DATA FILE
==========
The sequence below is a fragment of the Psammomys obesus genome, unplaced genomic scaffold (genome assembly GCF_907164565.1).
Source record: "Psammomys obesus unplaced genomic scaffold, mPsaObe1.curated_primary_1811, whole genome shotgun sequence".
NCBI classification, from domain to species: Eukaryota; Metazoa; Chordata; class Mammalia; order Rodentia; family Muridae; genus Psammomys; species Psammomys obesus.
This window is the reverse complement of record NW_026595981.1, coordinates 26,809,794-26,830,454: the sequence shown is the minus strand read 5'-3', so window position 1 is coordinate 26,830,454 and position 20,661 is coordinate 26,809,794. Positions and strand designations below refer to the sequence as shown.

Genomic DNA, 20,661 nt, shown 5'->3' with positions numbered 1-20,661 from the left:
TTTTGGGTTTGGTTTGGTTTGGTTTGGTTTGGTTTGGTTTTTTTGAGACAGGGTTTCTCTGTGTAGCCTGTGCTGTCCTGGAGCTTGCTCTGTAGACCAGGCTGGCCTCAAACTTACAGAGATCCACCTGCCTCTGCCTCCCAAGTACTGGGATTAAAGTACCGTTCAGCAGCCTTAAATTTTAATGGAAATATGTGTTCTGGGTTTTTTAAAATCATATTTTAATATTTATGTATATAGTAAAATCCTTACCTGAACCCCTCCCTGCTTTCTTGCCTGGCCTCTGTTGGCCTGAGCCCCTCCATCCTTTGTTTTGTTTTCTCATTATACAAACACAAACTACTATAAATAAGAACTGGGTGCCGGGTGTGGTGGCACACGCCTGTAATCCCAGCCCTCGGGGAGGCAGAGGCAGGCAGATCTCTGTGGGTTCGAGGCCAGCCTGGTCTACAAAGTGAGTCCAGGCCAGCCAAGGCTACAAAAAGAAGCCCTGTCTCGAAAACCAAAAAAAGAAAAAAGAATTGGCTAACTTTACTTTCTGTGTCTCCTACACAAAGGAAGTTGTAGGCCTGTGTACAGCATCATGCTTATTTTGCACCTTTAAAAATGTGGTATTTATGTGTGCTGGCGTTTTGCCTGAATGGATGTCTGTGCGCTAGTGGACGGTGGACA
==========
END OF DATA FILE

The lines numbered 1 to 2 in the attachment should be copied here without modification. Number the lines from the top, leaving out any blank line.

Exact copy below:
The sequence below is a fragment of the Psammomys obesus genome, unplaced genomic scaffold (genome assembly GCF_907164565.1).
Source record: "Psammomys obesus unplaced genomic scaffold, mPsaObe1.curated_primary_1811, whole genome shotgun sequence".